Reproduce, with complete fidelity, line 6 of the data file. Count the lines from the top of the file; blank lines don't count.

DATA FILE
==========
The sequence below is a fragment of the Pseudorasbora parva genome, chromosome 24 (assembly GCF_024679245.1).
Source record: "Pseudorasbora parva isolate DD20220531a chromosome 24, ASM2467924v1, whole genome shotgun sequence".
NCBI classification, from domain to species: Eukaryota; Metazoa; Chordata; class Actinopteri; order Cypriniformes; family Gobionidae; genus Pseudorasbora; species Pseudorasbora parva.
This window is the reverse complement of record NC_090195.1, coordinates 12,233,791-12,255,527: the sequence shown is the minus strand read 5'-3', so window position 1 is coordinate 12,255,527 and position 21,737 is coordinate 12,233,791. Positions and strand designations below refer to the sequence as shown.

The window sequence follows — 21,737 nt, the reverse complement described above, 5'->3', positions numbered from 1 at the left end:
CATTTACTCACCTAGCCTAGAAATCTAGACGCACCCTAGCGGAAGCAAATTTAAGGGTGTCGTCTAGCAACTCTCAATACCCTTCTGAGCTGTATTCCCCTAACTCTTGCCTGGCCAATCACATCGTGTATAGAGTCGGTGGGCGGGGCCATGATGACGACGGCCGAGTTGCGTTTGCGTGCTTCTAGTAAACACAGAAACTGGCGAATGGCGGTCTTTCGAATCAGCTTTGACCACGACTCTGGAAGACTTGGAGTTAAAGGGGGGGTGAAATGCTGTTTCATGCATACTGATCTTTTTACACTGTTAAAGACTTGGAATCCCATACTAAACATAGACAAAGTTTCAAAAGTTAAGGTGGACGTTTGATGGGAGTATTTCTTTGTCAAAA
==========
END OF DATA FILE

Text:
CATTTACTCACCTAGCCTAGAAATCTAGACGCACCCTAGCGGAAGCAAATTTAAGGGTGTCGTCTAGCAACTCTCAATACCCTTCTGAGCTGTATTCCCCTAACTCTTGCCTGGCCAATCACATCGTGTATAGAGTCGGTGGGCGGGGCCATGATGACGACGGCCGAGTTGCGTTTGCGTGCTTCTAGTAAACACAGAAACTGGCGAATGGCGGTCTTTCGAATCAGCTTTGACCACGACTCTGGAAGACTTGGAGTTAAAGGGGGGGTGAAATGCTGTTTCATGCATACTGATCTTTTTACACTGTTAAAGACTTGGAATCCCATACTAAACATAGACAAAGTTTCAAAAGTTAAGGTGGACGTTTGATGGGAGTATTTCTTTGTCAAAA